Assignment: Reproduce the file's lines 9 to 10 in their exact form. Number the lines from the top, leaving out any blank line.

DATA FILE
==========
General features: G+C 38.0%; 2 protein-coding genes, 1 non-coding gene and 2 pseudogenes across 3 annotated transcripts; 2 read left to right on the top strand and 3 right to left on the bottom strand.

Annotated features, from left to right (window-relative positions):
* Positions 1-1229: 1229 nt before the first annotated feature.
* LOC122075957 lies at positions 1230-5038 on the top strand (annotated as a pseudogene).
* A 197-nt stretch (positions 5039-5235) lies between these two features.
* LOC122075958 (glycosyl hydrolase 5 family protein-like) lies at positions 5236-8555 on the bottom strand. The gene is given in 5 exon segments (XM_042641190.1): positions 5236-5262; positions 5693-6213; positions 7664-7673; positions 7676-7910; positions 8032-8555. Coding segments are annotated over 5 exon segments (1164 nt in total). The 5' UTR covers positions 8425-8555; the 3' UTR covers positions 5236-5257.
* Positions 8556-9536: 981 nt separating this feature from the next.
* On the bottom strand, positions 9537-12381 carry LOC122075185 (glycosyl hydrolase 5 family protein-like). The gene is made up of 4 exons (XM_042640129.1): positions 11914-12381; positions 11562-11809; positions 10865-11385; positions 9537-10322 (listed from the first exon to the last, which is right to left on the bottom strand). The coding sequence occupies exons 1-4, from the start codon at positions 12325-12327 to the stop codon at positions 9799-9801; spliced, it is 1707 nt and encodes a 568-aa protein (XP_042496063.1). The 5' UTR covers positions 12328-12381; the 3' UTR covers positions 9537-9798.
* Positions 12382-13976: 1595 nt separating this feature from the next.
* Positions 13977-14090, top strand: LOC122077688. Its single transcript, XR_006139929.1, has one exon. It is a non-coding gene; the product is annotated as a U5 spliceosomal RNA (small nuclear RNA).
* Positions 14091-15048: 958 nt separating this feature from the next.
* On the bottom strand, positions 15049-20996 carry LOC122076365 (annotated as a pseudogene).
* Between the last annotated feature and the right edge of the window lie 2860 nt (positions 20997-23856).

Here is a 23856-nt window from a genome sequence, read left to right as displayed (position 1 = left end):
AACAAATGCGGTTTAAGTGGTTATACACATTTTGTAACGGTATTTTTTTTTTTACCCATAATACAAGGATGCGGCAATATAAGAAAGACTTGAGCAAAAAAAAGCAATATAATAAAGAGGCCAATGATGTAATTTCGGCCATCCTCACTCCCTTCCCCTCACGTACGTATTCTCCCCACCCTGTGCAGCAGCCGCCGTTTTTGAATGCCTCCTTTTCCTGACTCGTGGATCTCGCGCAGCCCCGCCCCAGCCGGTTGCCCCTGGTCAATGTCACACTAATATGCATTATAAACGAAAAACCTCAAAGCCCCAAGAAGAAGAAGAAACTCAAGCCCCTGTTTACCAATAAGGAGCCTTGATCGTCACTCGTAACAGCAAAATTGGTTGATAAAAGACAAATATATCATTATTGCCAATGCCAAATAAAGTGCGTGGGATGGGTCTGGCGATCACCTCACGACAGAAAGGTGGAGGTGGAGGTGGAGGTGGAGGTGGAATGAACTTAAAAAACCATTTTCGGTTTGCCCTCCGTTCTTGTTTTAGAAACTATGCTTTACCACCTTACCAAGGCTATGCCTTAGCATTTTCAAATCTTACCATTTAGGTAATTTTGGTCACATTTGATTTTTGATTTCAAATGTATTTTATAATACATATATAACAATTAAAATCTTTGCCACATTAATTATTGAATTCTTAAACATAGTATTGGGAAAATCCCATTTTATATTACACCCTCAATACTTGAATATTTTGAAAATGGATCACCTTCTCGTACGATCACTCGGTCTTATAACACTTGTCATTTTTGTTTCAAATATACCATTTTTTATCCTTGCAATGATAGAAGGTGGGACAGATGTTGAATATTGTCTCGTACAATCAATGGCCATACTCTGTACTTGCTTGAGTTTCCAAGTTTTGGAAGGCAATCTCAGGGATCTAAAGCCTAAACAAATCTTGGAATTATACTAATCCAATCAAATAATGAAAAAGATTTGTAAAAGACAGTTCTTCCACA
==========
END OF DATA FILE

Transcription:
* Positions 12382-13976: 1595 nt separating this feature from the next.
* Positions 13977-14090, top strand: LOC122077688. Its single transcript, XR_006139929.1, has one exon. It is a non-coding gene; the product is annotated as a U5 spliceosomal RNA (small nuclear RNA).